Wellness

A Simple Map to Total Wellness

Illustration by Giacomo Bagnara from HOW TO BE WELL by Frank Lipman, M.D. Copyright © 2018 by Frank Lipman, MD. Used by permission of Houghton Mifflin Harcourt. All rights reserved.

A Simple Map to Total Wellness

If there’s one major (and very welcome) takeaway from Dr. Frank Lipman’s new book How to Be Well: The 6 Keys to a Happy and Healthy Life, it is this: We can chill out. In our oversaturated health landscape, every new discovery, recommendation, test, and product can seem like valid reason to uproot our lives and dive down the wellness rabbit hole. At first glance, Lipman’s handbook is a guide to solving the problem of too much guidance. But he goes deeper. It also proposes a path to developing healthy, individualized habits that work for everyone. The functional physician and longtime goop contributor finds that wellness is mostly intuitive (major diagnoses notwithstanding), and he isn’t one for strict doctrines or overhauling your lifestyle overnight.

In Lipman’s system of well-being, which he calls the Good Medicine Mandala, there are six pillars of long-lasting health. Maximizing each aspect of your health comes down to small changes (small, but not necessarily easy) that add up exponentially. If you’re at all stuck or just feeling less than your best, what Lipman outlines in How to Be Well is remarkably inspiring.

A Q&A with Frank Lipman, M.D.

Q

What’s the Good Medicine Mandala?

A

A mandala is a symbol used around the world. It is almost always a circle and represents wholeness, potential, and the infinite. It is used as a tool for establishing sacred practice, especially in Eastern traditions. In meditation, the mandala is a focal point of contemplation.

The Good Medicine Mandala is a map that I created for a new era of medicine. It’s a circular system in which you stand at the center, and it’s designed to be an antidote to old-school linear thinking, which often boxes you in. Six rings surround you, representing the six spheres of life that, as an integrative physician trained in modalities of East and West, I define as the pillars of long-lasting health. When you restore and/or optimize all these spheres, you lead the pack in terms of your standard of health and enjoyment of life.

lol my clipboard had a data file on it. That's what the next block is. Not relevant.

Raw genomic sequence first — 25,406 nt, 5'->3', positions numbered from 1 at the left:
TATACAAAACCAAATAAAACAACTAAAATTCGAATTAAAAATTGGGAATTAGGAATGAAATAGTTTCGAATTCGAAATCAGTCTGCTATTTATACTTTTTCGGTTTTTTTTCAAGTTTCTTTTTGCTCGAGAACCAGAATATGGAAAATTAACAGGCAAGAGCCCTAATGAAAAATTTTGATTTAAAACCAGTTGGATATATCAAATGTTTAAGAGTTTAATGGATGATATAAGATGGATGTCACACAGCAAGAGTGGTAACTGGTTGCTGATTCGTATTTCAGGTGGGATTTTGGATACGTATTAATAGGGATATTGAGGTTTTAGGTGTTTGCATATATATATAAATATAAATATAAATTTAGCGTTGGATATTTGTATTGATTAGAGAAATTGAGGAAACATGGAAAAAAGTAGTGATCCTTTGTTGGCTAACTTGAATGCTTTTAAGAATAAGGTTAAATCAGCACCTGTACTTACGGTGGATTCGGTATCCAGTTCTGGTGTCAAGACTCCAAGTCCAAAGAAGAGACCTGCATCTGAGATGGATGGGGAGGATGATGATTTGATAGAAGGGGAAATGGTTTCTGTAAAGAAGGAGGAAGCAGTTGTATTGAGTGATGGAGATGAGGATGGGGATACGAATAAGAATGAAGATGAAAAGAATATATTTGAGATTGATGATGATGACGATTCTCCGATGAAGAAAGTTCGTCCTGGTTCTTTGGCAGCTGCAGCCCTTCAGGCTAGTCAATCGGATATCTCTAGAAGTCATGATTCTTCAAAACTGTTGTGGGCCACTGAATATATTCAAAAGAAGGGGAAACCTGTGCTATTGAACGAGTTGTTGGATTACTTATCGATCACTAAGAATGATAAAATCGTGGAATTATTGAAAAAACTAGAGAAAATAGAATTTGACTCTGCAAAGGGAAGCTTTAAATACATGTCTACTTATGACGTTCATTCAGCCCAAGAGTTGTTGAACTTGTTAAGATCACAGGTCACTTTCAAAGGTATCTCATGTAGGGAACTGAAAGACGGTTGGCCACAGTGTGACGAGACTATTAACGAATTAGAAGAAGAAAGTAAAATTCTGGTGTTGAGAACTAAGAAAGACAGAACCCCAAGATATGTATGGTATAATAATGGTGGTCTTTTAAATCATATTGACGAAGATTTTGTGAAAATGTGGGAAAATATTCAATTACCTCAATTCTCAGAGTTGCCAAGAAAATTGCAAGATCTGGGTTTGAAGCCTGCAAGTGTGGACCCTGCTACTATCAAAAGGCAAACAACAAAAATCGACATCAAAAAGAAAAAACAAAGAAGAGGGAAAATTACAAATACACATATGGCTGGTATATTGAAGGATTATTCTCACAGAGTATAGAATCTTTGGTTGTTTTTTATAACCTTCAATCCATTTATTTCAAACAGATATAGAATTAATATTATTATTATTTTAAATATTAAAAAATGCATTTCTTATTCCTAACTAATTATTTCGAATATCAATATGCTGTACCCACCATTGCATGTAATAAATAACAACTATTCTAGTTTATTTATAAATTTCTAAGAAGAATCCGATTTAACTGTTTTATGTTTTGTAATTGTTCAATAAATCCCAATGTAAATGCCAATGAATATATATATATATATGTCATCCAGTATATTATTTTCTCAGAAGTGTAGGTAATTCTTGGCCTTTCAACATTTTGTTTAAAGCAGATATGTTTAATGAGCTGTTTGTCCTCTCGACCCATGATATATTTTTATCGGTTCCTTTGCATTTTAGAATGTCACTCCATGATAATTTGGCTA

Each of the six rings contains the blueprints for an abundance of small actions you can take, beginning right now, to improve and strengthen your resilience and functioning. In an echo of a traditional mandala, the Six Rings of Good Medicine ripple outward from the most material aspect of health (the food we eat) to the subtlest one (our sense of connection to the world at large). The six rings are:

How to Eat Well – mastering the very building blocks of life: food

How to Sleep Well – reprioritizing and restoring one of your most fundamental needs

How to Move Well – supporting the body to move in all the ways that nature intended

How to Protect Well – mitigating and preventing the invisible assaults of everyday toxins

How to Unwind Well – consciously switching off to allow for complete mental and physiological reprieve

How to Connect Well – awakening and enhancing a sense of belonging and meaning

Within each ring, you will find instructions for the habits, routines, and tactics that boost resilience, improve functioning, and lead to increased vitality.

Q

How do you individualize health?

A

There are over a hundred tips in How to Be Well that are universal by design, but the way you use them is personalized. You can navigate through the tips in different ways depending on your personality and your preference for change—deep and focused, or gradual and gentle.